An even worse idea: digging into your retirement accounts, says Melinda Opperman, senior vice president of community outreach and industry relations at Springboard Nonprofit Consumer Credit Management. That's long-term money; with luck, this will only be a short-term situation. Not only will you pay income taxes on retirement money you withdraw, you'll also pay a 10 percent penalty if you're under age 59½ , and you'll destroy the cushion that's supposed to support you when you're 70. If money's short and you have no other options, you can pull your contributions out of a Roth IRA penaltyfree- but only if the money's been in there for five tax years. When you contribute to a Roth, you contribute for a particular tax year (the cutoff date is April 15 of the following year). Say you put $5,000 into a Roth IRA for the 2005 tax year. You could take up to $5,000 out in 2010 because five full tax years will have passed.
If You're Nearly Tapped Out: Take Any Job Offer
"When money's running out, you don't have the luxury to dictate terms," says Michael Kitces, CFP, director of research for Pinnacle Advisory Group in Columbia, Maryland, and coauthor of Tools & Techniques: Retirement Income Planning. The key is to generate income while you continue to look for a better job.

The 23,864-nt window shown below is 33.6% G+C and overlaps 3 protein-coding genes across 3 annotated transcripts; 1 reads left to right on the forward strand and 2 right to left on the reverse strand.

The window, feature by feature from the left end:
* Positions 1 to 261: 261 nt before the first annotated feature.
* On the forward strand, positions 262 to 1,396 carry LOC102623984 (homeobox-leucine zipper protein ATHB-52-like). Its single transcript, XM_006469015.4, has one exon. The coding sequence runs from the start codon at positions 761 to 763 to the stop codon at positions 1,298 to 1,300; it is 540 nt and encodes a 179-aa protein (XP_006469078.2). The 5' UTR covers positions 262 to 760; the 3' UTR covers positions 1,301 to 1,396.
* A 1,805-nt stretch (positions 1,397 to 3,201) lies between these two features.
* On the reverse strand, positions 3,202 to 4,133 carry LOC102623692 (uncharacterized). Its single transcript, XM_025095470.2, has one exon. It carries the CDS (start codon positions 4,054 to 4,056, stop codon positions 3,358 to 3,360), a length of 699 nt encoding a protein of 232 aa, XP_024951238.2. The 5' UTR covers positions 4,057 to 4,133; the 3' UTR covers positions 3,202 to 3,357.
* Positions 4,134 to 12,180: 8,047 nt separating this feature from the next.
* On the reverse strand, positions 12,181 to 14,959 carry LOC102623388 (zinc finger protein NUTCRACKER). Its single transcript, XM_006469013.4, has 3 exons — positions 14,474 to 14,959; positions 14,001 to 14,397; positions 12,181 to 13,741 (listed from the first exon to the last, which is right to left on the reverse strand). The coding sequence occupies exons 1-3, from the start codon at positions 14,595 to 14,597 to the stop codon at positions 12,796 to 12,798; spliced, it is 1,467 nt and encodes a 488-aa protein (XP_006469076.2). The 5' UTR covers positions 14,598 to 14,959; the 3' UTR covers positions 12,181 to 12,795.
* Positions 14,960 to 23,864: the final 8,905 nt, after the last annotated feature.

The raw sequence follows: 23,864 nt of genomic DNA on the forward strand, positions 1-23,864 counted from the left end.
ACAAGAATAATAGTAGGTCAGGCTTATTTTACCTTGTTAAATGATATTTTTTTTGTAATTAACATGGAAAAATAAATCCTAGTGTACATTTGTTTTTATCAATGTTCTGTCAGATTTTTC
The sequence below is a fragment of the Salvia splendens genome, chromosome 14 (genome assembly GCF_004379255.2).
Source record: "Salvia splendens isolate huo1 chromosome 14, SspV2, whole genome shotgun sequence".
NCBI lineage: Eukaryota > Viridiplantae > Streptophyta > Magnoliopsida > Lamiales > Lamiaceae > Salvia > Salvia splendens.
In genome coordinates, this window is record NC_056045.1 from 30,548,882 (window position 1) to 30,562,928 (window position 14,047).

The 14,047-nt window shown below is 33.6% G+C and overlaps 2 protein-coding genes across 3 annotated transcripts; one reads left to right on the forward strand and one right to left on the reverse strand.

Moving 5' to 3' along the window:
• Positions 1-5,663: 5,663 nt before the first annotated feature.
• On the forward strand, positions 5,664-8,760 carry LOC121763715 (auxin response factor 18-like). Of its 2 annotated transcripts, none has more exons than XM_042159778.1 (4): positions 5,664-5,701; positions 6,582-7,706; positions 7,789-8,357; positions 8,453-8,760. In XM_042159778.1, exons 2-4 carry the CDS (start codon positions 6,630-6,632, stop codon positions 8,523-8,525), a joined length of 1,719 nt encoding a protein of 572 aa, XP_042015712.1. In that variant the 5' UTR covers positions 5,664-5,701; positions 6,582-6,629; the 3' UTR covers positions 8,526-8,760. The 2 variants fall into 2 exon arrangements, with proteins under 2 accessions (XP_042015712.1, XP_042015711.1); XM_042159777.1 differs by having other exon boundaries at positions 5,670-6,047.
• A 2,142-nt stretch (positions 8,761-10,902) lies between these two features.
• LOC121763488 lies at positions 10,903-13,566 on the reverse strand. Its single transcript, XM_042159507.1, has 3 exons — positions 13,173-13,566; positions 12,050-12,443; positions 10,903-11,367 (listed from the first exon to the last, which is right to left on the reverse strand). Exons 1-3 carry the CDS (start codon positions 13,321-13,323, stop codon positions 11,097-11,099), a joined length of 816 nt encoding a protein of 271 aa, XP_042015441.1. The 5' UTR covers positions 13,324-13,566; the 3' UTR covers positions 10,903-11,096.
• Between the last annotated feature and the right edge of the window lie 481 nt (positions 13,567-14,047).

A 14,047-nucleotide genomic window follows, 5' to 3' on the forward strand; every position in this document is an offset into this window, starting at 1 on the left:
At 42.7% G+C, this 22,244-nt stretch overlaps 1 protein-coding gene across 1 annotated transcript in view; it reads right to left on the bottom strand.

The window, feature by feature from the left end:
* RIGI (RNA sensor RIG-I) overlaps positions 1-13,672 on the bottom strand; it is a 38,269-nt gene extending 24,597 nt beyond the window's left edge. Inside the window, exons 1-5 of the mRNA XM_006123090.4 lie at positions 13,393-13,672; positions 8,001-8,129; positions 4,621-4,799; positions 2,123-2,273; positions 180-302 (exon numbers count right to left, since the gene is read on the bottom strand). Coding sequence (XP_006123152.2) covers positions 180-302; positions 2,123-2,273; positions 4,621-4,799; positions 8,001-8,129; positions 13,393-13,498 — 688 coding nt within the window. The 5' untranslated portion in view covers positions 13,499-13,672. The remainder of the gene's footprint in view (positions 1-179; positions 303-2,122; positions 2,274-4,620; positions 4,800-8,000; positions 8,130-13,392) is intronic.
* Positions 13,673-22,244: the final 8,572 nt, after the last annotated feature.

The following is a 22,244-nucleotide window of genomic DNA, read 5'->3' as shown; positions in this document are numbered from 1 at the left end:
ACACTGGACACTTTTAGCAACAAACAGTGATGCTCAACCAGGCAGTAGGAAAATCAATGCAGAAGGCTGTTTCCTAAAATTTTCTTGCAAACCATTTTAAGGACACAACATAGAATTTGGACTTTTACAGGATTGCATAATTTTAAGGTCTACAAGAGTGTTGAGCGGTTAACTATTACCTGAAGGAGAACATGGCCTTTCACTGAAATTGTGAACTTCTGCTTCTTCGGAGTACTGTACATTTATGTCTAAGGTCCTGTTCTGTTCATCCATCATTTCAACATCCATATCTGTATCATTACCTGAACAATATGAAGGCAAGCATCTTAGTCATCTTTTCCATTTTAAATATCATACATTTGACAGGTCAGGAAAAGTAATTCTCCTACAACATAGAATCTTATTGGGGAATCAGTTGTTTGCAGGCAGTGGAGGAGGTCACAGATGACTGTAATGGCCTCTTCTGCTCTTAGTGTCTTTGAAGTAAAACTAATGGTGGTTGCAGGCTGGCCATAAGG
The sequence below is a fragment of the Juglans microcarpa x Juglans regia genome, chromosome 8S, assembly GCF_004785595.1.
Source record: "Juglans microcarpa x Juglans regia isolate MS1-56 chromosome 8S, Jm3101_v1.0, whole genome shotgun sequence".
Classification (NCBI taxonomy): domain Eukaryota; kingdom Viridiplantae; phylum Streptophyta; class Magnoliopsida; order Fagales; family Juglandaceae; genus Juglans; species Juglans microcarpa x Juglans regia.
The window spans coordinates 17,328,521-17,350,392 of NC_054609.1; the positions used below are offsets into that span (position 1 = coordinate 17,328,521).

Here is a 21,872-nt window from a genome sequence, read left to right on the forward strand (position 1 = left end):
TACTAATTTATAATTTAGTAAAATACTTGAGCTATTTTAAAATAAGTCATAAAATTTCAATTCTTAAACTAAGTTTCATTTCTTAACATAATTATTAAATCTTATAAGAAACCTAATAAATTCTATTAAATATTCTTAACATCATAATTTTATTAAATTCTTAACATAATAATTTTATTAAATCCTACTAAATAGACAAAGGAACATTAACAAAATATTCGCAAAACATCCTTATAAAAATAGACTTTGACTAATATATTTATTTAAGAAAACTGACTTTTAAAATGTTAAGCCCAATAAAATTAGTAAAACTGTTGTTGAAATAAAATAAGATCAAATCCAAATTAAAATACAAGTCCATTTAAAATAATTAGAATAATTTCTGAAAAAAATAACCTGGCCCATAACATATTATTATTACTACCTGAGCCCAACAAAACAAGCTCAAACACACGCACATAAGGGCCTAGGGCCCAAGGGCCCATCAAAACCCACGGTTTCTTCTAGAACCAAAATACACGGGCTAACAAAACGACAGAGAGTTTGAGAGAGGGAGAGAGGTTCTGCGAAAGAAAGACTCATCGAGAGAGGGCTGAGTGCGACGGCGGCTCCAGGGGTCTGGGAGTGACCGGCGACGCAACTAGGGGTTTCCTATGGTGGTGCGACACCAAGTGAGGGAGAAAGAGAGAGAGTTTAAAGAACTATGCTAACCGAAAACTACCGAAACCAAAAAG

"We're upside down on our mortgage."
When Carrie Rocha, 34, founder of PocketYourDollars.com, and her husband, Marco, 44, a graduate student, bought their two-bedroom townhouse in a Minneapolis suburb seven years ago, they had no kids. Today they have two, ages 3 and 1½, and they'd like to move to a different area-but they can't. "We intended this to be a starter home," says Carrie.
They've tried to sell twice with no luck. Now they owe more on the mortgage than the house is worth. It's not as dire as some situations-their place is valued at $145,000 and they owe about $152,000-but after closing costs, they'd still be out more than $14,000 (if they even get full price). That's money they don't want to lose, so they're staying put and hoping to sell farther down the road.
It's not always easy to think positive when yours is among the 11.2 million homes with an upside-down mortgage. Here's how to keep your head above water.
What to Do Immediately: Stay Where You Are If You Can
Unless you absolutely need to move, there's no need to freak out. "If you can make the payments on your current home, keep doing it," says J. David Lewis, MBA, founder of Resource Advisory Services in Knoxville, Tennessee.
If You Must Move: Make Up the Difference
If what you owe on your mortgage isn't far from the home's value (as with the Rochas) and you need to relocate (say, for a job transfer), you have a decision to make: Either pay extra on your mortgage until you could break even by selling the home at its current value, or dip into savings to cover the shortfall when you sell, says Opperman.